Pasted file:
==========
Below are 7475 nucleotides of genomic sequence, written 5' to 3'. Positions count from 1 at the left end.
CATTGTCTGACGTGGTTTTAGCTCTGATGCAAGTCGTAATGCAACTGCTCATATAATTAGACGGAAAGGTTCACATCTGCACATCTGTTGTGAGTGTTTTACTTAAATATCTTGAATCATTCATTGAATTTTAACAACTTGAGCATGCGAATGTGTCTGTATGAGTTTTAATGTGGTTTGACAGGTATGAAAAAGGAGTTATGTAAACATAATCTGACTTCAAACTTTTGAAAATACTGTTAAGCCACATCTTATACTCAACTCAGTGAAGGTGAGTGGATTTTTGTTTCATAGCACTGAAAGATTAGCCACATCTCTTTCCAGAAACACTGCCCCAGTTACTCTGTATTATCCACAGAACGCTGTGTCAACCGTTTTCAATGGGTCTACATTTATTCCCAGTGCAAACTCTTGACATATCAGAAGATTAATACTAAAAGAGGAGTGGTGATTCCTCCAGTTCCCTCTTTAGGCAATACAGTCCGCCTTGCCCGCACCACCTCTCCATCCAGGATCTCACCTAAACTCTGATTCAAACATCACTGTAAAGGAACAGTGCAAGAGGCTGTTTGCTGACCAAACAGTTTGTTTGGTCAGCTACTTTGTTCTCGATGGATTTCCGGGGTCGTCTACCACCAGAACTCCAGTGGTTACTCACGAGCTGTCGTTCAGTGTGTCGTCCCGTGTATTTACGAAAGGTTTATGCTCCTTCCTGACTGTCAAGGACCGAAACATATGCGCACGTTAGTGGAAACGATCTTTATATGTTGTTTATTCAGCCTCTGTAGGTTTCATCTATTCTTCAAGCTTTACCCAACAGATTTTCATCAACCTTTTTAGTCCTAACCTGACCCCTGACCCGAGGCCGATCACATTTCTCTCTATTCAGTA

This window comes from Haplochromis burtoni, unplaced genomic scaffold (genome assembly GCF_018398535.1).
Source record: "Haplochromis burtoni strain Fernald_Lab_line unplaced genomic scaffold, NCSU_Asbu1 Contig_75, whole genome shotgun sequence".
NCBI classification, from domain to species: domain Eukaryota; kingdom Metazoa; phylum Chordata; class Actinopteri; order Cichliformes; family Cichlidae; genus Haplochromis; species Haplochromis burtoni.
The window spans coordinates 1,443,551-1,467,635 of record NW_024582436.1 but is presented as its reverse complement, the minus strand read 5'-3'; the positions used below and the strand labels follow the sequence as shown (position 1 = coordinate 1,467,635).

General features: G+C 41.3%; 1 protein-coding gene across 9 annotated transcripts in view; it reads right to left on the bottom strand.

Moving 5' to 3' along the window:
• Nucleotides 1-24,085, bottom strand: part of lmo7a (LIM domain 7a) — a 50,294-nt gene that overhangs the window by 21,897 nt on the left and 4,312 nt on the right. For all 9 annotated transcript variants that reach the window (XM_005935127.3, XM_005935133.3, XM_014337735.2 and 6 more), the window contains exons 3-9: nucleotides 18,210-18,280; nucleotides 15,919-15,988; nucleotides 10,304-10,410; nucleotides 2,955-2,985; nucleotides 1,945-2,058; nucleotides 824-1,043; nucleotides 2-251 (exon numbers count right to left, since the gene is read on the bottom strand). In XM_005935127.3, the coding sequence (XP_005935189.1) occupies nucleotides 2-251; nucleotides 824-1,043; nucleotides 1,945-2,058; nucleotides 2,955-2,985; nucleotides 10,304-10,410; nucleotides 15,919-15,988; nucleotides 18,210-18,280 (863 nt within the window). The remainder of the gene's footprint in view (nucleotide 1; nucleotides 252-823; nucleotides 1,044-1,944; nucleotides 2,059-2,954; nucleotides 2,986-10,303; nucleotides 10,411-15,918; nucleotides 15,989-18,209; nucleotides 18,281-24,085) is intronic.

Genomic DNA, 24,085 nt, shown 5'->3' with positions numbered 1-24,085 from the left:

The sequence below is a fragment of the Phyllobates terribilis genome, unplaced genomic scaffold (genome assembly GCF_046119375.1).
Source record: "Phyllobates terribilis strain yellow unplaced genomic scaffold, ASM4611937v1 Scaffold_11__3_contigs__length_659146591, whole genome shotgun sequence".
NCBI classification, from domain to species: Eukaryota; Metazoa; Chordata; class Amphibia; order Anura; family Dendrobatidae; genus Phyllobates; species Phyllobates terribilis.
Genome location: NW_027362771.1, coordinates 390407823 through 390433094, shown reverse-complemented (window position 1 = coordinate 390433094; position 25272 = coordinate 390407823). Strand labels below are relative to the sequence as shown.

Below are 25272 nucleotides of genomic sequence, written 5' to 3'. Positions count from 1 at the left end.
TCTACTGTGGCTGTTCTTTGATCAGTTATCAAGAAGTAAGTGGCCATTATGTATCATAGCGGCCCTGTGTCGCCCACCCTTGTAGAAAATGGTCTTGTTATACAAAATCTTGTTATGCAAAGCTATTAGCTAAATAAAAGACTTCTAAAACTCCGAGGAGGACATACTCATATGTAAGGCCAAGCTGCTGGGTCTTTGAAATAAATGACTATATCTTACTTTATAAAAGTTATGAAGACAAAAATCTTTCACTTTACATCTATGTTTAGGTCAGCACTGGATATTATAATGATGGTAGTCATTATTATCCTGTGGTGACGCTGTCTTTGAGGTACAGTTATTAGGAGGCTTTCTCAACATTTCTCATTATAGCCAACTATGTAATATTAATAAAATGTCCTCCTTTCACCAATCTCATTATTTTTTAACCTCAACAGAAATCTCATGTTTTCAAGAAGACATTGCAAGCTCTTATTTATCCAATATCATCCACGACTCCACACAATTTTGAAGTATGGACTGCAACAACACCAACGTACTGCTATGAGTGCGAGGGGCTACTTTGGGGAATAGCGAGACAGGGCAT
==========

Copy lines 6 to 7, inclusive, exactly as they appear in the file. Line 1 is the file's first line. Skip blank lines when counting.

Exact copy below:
The window spans coordinates 1,443,551-1,467,635 of record NW_024582436.1 but is presented as its reverse complement, the minus strand read 5'-3'; the positions used below and the strand labels follow the sequence as shown (position 1 = coordinate 1,467,635).

General features: G+C 41.3%; 1 protein-coding gene across 9 annotated transcripts in view; it reads right to left on the bottom strand.